Accra: Country Kitchen

Accra I order goat in my soup to please Henry but then I don’t eat in lest I offend Robin.

Bush meat is on the menu. It is a euphemism for greater cane rat, otherwise known as grasscutter. Eighty million greater cane rats are harvested every year in the region. When you purchase greater cane rat from a butcher you will often receive a complementary bag of stomach contents which can be used to flavour your bushmeat soup.

I am having a hard time getting fufu. When I order it for dinner I am told it is too late in the day, that my stomach wouldn’t have time to digest it. Today I order it for lunch but get rice with my light soup instead.

We watch a World Cup match on tv at the Country Kitchen.

We watch the Under 17 World Cup finals between England and Spain. My driver, Henry, seems to be cheering for Spain. Perhaps there is some residual resentment form England’s colonialism. Or maybe I’m reading too much into it.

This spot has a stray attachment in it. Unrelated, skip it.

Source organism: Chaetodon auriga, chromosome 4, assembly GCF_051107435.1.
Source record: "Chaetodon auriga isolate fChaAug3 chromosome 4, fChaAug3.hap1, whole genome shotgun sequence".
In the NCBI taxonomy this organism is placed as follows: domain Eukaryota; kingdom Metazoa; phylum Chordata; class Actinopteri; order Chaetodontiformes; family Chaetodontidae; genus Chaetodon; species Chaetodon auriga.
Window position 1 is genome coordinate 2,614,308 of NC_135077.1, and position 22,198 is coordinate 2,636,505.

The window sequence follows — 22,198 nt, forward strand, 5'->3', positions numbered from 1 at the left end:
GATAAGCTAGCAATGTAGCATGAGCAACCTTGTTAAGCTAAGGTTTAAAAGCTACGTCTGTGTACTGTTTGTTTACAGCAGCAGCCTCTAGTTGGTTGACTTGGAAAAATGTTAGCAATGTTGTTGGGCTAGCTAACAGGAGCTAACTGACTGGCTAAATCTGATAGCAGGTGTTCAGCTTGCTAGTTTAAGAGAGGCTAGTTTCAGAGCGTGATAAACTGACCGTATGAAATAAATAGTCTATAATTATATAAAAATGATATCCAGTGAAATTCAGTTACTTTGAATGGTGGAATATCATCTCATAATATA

He tells me I am shortchanging myself and the people I meet by being so cautious and reticent.

It is reported that Jesse Jackson once ate here.

There are generally no addresses in Ghana. Or where addresses exist, they are largely meaningless to people. Even street names are inconsistent and irrelevant. Locations are identified by their neighbourhood and nearby landmarks, as in “Kokomlemle behind the Training College.” Emilia tells me that when she orders Ubu she has to go through a long description including the colours of houses where the driver needs to turn.